The Biggest Box-Office Flops Of 2011

I didn’t do the maths here, but let’s trust in it and countdown the 15 biggest money-losers of the year.

Here’s the list in escalating order of floppiness.

  • Tower Heist – Budget: $75M; Worldwide Gross: $126.3m
  • Green Lantern – Budget: $200M; Worldwide Gross: $219.9m
  • Cowboys & Aliens – Budget: $163M; Worldwide Gross: $178.8m
  • Glee: The 3D Concert Movie – Budget: $9M; Worldwide Gross: $18.7m
  • I Don’t Know How She Does It – Budget: $24M; Worldwide Gross: $30.5m
  • Sucker Punch – Budget: $82M; Worldwide Gross: $89.8m
  • Arthur – Budget: $40M; Worldwide Gross: $45.7m
  • New Year’s Eve – Budget: $56M, Worldwide Gross: $54.9m
  • The Thing – Budget: $38M; Worldwide Gross: $27.4m
  • Anonymous – Budget: $30M; Worldwide Gross: $14.8m
  • Happy Feet Two – Budget: $135M; Worldwide Gross: $115m
  • The Rum Diary – Budget: $45M; Worldwide Gross: $21.6m
  • The Big Year – Budget: $41M; Worldwide Gross: $7.4m
  • Conan the Barbarian – Budget: $90M; Worldwide Gross: $48.8m
  • Mars Needs Moms – Budget: $150M; Worldwide Gross: $39m

I think this needs a little bit of annotation.

Note that not all of these films come up in deficit when you offset their production budget against gross. And note that while the gross is relatively well accounted for, the budget is likely to be an estimate, if an informed one.

There are other costs, not openly accounted for in the chart above. One is the slice of pie given to the exhibitors. This, perhaps, isn’t as much as you might imagine, but it does always remind me of why the worst cinemas can feel like dealers of expensive snack foods that just happen to screen movies on the side. The exhibitors’ cut will change from country to country and, indeed, film to film.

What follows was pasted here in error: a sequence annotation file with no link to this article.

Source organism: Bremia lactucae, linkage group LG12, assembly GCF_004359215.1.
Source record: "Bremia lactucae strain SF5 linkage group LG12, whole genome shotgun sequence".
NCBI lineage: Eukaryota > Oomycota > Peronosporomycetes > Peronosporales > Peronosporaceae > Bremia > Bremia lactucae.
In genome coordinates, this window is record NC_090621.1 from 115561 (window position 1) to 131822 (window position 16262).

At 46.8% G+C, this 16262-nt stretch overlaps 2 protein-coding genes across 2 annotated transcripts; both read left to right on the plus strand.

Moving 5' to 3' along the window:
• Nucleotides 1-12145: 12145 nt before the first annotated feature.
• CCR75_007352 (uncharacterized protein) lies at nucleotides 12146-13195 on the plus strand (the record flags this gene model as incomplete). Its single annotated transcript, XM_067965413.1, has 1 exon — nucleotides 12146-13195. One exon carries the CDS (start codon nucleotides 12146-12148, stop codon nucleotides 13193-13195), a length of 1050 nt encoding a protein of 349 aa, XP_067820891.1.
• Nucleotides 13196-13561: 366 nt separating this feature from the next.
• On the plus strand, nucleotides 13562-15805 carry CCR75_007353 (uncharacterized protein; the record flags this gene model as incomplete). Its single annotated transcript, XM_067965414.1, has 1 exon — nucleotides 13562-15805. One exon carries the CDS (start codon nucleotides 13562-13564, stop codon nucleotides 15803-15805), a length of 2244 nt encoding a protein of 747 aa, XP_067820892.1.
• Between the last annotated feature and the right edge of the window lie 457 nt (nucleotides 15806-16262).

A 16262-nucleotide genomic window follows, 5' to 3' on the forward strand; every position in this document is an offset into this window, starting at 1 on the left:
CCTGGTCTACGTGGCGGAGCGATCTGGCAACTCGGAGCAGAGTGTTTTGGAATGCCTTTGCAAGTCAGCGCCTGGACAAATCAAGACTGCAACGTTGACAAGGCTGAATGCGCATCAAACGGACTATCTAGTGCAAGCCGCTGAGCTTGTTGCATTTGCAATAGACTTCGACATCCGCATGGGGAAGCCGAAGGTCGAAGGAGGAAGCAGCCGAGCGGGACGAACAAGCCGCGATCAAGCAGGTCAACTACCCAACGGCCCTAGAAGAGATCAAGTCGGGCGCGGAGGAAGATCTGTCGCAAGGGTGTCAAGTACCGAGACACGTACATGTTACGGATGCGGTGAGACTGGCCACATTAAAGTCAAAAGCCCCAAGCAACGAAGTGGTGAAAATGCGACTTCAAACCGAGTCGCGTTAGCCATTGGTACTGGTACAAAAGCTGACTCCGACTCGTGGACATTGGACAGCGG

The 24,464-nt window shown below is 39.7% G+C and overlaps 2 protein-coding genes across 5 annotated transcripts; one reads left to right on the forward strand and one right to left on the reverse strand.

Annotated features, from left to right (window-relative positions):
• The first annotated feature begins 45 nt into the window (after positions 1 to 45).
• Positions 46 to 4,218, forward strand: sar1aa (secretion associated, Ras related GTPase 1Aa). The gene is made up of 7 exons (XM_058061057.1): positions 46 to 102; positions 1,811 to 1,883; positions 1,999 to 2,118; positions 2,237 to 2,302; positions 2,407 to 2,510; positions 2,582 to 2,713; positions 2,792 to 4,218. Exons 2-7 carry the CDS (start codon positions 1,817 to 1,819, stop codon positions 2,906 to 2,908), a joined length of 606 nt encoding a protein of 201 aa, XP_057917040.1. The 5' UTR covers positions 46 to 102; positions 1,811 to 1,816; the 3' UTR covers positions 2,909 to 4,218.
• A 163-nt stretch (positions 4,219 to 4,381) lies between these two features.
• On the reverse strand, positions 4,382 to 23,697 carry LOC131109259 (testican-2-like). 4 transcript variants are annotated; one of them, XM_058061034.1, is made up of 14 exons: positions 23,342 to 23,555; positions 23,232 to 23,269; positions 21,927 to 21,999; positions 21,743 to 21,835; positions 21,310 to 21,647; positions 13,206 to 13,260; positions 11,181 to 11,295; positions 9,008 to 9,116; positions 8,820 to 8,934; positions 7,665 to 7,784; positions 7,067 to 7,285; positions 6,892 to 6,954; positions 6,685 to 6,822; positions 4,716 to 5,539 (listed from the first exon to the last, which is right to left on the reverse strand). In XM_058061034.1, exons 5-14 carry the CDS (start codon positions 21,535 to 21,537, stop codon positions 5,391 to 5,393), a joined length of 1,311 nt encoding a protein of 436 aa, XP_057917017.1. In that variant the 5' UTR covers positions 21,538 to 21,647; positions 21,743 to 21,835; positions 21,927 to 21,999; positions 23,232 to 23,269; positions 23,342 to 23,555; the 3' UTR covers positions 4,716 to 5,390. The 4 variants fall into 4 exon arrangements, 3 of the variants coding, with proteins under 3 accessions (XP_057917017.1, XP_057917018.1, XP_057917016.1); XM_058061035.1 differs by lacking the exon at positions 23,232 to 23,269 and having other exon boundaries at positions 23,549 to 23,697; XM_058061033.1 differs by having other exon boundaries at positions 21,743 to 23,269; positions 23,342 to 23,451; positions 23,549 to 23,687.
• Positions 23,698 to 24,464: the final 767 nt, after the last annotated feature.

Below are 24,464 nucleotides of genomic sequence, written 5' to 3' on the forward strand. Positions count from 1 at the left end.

And talking of change from country to country – not every one of those films will have completed its worldwide run as yet. The Big Year, for example, is still waiting for several international playdates.

And there’s also marketing costs to be accounted for. There’s no indication of those in this chart, and it’s not safe to assume all films have the same advertising and promotions budget. If those dollars could be factored in, I’m sure the order of this list would move around somewhat.

And then there’s the small matter of second-wave income from DVD and Blu-ray, ancillary sales and merchandising. The Glee concert film, in particular, seems destined for a healthy life in home entertainment, and I think that Green Lantern, say, would have pulled in more from tie-ins than How Does She Do It.

And, eventually, these films will have been pushed out to TV often enough, packaged with other, bigger, more desirable films that they should all balance up in the books.

Eventually.

While we didn’t see any stats for films made outside of Hollywood, I can’t imagine they’d be splashing anything like the same amount of cash, and would therefore find it hard to break into that top tier of cash-burning turkeys.

2011 was not the healthiest year for box office, despite offering a tempting array of different, and often extraordinary films. But is there cause for concern? There was a 4% slip in US box office turnover this last year – is this a symptom of an underlying, progressive issue?

I think I’ll head off to the cinema now for a triple bill of Mission: Impossible, The Girl With The Dragon Tattoo and The Lady, just to do my part. Every little bit helps.